As talks stall, hopes dim for hostage release deal, truce before Ramadan — report

Hopes are dimming that an agreement to release hostages taken by Hamas on October 7 and secure a temporary truce to pause the fighting in Gaza can be reached before the start of Ramadan next week, the New York Times reports citing US and Mideast officials.

The US has been pushing hard for an agreement before the Muslim fasting month begins on March 10 and has called on Hamas to accept the terms of a framework worked out in Paris last month that would put in place a six-week pause in fighting and a release of some 40 hostages in an initial phase in exchange for Palestinian security prisoners.

As talks appear to stall given Hamas’s insistent demands for a permanent ceasefire, those hopes have diminished, officials tell the New York Times.

Officials briefed on the talks say Hamas has “backed away” from the proposed agreement in Paris and in addition to a permanent ceasefire, also demands the withdrawal of troops from the Gaza Strip, the return of displaced Gazans to their homes in the north, and “provisions for the needs of our people.”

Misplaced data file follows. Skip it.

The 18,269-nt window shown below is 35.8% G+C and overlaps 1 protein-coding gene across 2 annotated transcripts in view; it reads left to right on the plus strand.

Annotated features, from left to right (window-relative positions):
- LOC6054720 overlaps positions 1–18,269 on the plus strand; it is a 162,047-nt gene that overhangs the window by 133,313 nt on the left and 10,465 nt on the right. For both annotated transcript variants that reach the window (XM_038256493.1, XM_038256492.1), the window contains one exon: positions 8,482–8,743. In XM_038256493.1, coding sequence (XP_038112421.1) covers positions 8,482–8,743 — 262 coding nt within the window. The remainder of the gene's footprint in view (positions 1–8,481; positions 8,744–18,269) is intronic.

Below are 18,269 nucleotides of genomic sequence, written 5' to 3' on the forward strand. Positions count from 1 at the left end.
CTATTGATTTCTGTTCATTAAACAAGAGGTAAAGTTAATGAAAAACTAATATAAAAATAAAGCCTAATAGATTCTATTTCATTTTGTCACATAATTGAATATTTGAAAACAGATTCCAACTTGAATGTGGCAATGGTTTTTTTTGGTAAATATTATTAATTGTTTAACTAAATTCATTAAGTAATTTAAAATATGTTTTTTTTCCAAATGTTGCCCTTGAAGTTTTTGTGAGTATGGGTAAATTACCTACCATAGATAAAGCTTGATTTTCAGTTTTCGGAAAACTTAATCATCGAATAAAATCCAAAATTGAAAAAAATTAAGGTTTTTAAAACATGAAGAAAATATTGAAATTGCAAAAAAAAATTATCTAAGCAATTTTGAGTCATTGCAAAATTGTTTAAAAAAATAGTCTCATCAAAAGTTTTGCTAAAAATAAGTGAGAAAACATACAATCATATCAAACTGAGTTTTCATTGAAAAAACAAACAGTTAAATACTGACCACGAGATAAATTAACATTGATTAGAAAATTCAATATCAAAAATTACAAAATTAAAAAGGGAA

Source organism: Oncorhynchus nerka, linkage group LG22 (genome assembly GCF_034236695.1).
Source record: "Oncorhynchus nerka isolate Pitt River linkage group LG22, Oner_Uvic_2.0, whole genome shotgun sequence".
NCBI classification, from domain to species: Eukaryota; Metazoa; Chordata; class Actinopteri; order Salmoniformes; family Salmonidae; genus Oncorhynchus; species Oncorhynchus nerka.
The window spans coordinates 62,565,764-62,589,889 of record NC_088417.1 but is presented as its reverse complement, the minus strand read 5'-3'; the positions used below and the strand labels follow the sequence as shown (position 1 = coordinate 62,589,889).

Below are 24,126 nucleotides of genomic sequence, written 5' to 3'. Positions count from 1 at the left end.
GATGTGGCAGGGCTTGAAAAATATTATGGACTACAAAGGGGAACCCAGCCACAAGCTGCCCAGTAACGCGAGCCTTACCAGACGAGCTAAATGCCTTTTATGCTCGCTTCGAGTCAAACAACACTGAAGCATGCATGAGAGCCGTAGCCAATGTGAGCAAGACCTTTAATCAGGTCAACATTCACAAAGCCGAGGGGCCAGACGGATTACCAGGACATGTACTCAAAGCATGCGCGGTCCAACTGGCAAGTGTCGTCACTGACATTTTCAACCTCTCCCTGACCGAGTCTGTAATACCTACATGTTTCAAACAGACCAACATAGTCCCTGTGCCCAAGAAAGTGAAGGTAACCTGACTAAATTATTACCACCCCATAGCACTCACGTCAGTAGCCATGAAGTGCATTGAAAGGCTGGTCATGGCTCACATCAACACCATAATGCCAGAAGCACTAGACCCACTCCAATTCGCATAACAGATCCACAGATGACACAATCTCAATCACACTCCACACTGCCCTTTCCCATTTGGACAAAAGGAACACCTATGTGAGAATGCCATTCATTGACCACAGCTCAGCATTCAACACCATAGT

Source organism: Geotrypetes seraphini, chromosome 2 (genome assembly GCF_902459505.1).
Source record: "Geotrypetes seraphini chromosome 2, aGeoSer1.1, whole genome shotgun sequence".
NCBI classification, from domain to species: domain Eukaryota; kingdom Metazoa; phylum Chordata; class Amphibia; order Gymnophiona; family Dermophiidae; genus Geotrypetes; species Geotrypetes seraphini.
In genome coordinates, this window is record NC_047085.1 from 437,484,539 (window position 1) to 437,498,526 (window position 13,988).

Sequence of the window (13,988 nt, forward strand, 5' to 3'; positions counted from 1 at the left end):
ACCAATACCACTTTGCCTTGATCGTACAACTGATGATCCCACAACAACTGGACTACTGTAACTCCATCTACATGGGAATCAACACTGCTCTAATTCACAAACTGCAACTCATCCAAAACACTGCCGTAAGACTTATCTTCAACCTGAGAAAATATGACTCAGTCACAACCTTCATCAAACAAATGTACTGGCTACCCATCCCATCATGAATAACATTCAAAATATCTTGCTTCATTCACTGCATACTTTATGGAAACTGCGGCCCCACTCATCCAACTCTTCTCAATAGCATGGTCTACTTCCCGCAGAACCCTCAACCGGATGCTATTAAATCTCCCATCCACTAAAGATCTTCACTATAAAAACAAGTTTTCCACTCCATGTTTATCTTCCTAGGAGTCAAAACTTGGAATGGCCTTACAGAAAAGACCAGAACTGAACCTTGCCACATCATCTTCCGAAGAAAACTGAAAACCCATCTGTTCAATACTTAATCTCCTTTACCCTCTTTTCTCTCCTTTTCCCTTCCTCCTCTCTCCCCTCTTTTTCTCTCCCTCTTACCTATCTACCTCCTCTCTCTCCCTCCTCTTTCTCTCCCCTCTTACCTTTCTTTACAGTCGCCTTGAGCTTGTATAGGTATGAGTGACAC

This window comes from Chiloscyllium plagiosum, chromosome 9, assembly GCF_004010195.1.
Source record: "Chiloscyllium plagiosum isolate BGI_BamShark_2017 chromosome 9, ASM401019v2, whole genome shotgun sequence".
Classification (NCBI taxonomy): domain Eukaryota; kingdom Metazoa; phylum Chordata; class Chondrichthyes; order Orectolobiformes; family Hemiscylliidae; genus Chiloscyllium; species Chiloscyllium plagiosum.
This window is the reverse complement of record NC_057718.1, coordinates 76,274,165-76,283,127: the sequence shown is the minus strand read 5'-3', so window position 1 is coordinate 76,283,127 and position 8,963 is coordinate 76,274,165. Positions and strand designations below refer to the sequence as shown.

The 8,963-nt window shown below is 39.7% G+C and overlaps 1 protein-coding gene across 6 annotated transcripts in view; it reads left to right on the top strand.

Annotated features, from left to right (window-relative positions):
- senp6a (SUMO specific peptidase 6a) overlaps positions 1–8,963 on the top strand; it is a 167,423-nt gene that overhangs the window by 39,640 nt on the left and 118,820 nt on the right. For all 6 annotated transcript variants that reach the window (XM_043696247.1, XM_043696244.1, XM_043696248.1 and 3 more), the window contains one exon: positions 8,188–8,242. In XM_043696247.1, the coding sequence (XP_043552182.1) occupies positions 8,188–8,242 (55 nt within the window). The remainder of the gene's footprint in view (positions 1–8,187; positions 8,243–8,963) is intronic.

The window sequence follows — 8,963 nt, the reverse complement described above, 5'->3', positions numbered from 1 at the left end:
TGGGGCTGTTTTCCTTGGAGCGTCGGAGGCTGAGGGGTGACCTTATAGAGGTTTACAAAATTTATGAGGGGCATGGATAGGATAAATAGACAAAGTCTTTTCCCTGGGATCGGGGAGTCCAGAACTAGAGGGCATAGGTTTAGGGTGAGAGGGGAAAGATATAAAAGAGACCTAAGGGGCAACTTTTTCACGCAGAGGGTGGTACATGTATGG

One regional official tells the publication that the main sticking point is the demand for a permanent ceasefire during or after the three phases of the hostage releases proposed in Paris, which Israel has refused.

Talks have moved from Doha to Cairo in recent days as the negotiations appear to flounder, according to the report. Israel has not sent a delegation to the talks since Hamas has refused to provide a list of living hostages to secure the deal. The US has backed Israel’s position and has said the request is legitimate.

According to the report, the officials believe Hamas has issued new demands for a variety of reasons including a belief that drawing out the fighting into Ramadan will weaken Israel. The terror group has called for a march on the flashpoint Temple Mount site in Jerusalem during the Muslim holy month, in moves the Israelis believe are designed to stir up violence.

“Hamas, according to people briefed on the talks, believes an action at the mosque will show its strength despite the monthslong Israeli military campaign in Gaza and could increase pressure on Mr. Netanyahu to end the fighting,” the report reads.

An incident last week in which dozens of Gazans were killed rushing an aid convoy and which drew international condemnation against Israel, including from the US, has also emboldened Hamas and its position in the talks, some officials believe, according to the report.

Most Popular